• Critical Role: During campaign 2, the Mighty Nein travel to the island of Rumblecusp where they meet Viridian, a woman with a missing leg whose memories were stolen by Vokodo. Once Caduceus manages to restore her memories, she tells them that she is actually Vilya, the mother of Keyleth from Campaign 1, who went missing during her Aramente and was presumed dead when search crews only managed to recover her severed leg. She travels back to Zephrah after everything is said and done, and the last the Nein see of her is her leaping into her daughter's arms.
  • All three formats of Noob insisted on telling the audience about Master Zen, the Noob guild's former leader who stopped playing before the story started thanks to being sent to jail by an Appliance Defenestration gone wrong. The franchise incidentally also qualifies for Cardboard Prison.
  • In Red vs. Blue', Agent Carolina is mentioned as far back as season 5, and again in season 6, where she's implied (but not stated!) to be dead, or at least not in good shape. Turns out she's just fine and is a major character from the finale of season 9 on.
  • In the Whateley Universe, Michael Waite has never known his father. Up until he finally manifests as a mutant and finds out that he is really a monster and his father is an Eldritch Abomination.
  • In Worm, Perdition of the Travellers disappears between the Travelers leaving Boston and arriving in Brockton Bay, with the implication being that Trickster has handed him over to the supervillain Accord to be killed. In reality, Perdition was sold to the Chinese military parahuman division known as the Yàngbǎn, and subsequently takes revenge during the Behemoth attack on New Delhi by murdering Accord, causing massive disruptions as Accord was coordinating the defense against Behemoth.

    Western Animation 
  • In Avatar: The Last Airbender Katara and Sokka's parents are both missing. We soon learn that their mother has been killed, and their father went to war over two years ago but never came back. At the end of Book two, they find him back. Zuko also mentions his sister Azula offhandedly (she’s also the firebender in the opening credits) well before she’s introduced in the show.
  • Beast Machines begins with four of the Maximals who survived the Beast Wars together with no information on Silverbolt and Rhinox. It's eventually revealed that Megatron has possession of their sparks and reformats the missing Maximals to serve as his Vehicon generals under new identities.
    • Transformers: Cyberverse begins with Windblade finding Bumblebee on Earth while searching for the rest of the Ark's crew. The search for the missing Autobots forms the basis for much of the first season.
  • Scarlet holds Cobra Industries responsible for her father's disappearance in G.I. Joe: Renegades. Towards the end, we learn that he was developing a teleportation device for the corporation, but tried to destroy it when learned it would be used for evil. He was sucked into another dimension by the device when Cobra operatives broke into his lab to stop him.
  • Subverted in My Little Pony: Friendship Is Magic with Pinkie Pie's family. Season 1 gave the audience glimpse of her parents and two sisters through a flashback, but when an episode about one of her family members happens in Season 4, it's instead a completely new sibling named Maud Pie.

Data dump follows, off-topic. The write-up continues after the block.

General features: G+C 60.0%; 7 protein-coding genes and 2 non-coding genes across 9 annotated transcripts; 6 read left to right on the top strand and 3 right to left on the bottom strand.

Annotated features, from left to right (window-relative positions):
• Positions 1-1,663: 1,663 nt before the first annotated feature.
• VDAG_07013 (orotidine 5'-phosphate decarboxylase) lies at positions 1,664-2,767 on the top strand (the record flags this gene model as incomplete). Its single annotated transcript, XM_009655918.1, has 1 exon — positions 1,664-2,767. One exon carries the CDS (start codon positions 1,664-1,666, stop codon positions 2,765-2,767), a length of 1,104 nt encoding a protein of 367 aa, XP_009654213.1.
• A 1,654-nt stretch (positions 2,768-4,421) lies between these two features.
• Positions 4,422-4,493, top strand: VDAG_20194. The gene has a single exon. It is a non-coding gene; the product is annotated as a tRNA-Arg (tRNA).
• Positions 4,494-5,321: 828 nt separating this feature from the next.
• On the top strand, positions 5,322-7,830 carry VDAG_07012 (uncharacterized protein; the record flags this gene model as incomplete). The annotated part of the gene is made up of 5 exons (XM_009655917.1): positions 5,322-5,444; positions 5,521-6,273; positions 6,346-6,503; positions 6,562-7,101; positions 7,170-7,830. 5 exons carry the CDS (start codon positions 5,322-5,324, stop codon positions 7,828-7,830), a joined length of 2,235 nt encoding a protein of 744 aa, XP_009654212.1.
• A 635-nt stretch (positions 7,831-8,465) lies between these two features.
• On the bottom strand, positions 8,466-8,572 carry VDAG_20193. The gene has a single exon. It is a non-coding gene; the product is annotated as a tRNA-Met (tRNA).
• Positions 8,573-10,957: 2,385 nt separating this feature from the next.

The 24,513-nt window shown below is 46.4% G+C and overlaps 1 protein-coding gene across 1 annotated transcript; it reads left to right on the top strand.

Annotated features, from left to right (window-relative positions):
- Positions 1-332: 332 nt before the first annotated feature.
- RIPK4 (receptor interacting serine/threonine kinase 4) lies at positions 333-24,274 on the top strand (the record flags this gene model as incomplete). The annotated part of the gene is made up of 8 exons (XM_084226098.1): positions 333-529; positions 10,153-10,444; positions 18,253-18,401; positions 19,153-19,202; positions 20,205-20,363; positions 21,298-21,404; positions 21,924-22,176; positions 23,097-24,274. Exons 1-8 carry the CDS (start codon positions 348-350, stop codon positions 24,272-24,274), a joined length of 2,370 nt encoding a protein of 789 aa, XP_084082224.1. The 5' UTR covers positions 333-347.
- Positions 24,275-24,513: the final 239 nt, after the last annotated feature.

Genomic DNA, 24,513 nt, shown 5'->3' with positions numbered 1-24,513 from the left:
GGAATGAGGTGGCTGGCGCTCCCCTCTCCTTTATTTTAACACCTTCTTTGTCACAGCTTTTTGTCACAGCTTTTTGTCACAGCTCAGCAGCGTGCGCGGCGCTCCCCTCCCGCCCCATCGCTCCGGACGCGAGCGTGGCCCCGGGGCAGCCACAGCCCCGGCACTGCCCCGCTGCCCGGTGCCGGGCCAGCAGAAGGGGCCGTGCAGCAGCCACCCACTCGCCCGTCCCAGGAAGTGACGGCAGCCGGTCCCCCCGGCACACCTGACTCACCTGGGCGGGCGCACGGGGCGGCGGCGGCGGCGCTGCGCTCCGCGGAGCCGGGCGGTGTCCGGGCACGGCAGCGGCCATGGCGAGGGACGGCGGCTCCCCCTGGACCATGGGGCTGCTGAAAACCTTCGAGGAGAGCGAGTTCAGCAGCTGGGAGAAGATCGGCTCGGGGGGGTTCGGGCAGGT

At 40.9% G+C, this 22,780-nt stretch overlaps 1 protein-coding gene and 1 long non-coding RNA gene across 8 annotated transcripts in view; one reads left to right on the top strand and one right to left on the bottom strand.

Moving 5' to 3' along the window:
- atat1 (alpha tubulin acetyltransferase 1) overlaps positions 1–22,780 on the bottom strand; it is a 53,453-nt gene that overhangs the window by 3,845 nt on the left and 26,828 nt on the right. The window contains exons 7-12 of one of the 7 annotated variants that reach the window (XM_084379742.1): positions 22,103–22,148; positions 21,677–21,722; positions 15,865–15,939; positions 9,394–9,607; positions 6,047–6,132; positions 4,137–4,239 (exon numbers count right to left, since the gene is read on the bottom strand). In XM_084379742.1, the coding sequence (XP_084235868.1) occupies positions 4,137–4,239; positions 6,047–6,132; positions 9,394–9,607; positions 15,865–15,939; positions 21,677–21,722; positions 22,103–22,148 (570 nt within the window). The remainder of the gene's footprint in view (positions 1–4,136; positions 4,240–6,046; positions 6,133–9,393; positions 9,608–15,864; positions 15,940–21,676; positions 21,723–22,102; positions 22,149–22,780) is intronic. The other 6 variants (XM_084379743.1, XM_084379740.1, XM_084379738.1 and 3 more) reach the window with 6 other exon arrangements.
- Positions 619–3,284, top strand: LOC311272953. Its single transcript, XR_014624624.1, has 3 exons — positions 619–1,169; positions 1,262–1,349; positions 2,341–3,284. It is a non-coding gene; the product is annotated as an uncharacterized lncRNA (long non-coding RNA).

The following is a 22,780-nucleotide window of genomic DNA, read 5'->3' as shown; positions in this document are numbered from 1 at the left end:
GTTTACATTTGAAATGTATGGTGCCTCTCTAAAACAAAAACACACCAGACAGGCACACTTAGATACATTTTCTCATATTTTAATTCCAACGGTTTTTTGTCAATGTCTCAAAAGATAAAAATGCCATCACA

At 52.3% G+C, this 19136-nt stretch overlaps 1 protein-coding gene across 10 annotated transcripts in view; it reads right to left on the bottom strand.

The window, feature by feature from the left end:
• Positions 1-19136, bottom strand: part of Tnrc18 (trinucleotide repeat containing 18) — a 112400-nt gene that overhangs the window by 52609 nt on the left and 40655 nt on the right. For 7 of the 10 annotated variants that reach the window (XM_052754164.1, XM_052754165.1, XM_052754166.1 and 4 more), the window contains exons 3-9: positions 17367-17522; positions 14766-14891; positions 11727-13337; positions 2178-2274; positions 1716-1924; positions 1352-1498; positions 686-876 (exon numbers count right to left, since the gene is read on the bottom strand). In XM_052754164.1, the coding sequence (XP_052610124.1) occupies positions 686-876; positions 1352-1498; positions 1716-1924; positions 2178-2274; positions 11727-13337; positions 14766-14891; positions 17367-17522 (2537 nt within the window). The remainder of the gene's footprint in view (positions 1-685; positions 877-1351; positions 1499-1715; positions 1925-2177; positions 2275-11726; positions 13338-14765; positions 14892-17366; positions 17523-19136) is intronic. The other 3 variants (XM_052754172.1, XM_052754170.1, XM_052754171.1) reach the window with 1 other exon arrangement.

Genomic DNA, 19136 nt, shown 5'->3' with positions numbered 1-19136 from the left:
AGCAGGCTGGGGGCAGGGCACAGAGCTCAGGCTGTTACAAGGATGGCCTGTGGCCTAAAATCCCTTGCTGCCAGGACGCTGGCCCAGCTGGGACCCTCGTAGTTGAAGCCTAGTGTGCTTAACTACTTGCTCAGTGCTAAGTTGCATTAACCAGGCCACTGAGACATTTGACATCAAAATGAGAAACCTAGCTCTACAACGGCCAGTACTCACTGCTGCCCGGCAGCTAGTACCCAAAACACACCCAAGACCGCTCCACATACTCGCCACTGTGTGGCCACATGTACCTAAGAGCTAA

• They have since played it straight with Rainbow Dash's parents' being revealed. Turns out we never saw them for the first seven series because Rainbow Dash was embarrassed by their constant, over the top encouragement to the point of being rude to other parents. Scootaloo makes her see this is unfair and she would've LOVED to have people who care enough about her to encourage her all the time. Scootaloo's family was not mentioned until the final season, in which her parents were depicted as living far enough away from Ponyville to prevent them regularly visiting her.
    • The parents of the Apple family ARE dead, so this isn't played straight exactly, but we did get an entire episode flashback of their kids learning about how they met.
  • In the Over the Garden Wall episode "Schooltown Follies", Miss Langtree laments that her boyfriend Jimmy Brown abandoned her with nary a goodbye. At the end of the episode, it is discovered that Jimmy is the wild gorilla supposedly terrorizing Langtree's school. He intended to join the circus dressing up as a gorilla to save up for an engagement ring for Langtree. The costume got stuck on him, so he tried to get people around the school to help him but everyone was too scared because they thought he was a real gorilla.
  • Steven Universe has White and Pink Diamond, who were depicted in art pieces but conspicuously never mentioned for a while. Pink is this especially, as the changing Diamond Authority symbol takes the pink diamond out, hinting that something happened to her, and her mural is mostly hidden from the viewers while White Diamond's mural is on full display. White Diamond is the closest thing the show has to a Big Bad, and Pink Diamond was the former ruler of Earth as a gem colony. The Crystal Gem rebellion was against her... and instigated by her, in disguise as Rose Quartz.
  • In Teenage Mutant Ninja Turtles (2012) Master Splinter tells his sons that Shredder attacked him and his family, killing his wife and infant daughter, Miwa. During the first season finale, the Shredder tells him the truth: his wife died in the attack, but Shredder found his daughter and raised her as his own, naming her Karai.
  • In Thunder Cats 2011 prodigal Old Soldier Panthro's Death Notification is delivered to his friend King Claudus by fellow explorer Grune. Grune uses suspiciously vague terms to describe the circumstances of Panthro's death, and later becomes a Turncoat, so its no great surprise that Panthro shows up later, deeply peeved at being betrayed and left for dead.
  • In Voltron: Legendary Defender, Pidge/Katie's brother and father, Matt and Sam, are abducted by aliens thirty seconds into the first episode while exploring Kerberos, one of the moons of Pluto. Sure enough, she finds and reunites with them in Seasons 4 and 5, respectively.


Video Example(s):



Penelope works for the Black Baron, but is never seen in "Flight of Fancy". That's because she is the Baron.

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Main / ChekhovMIA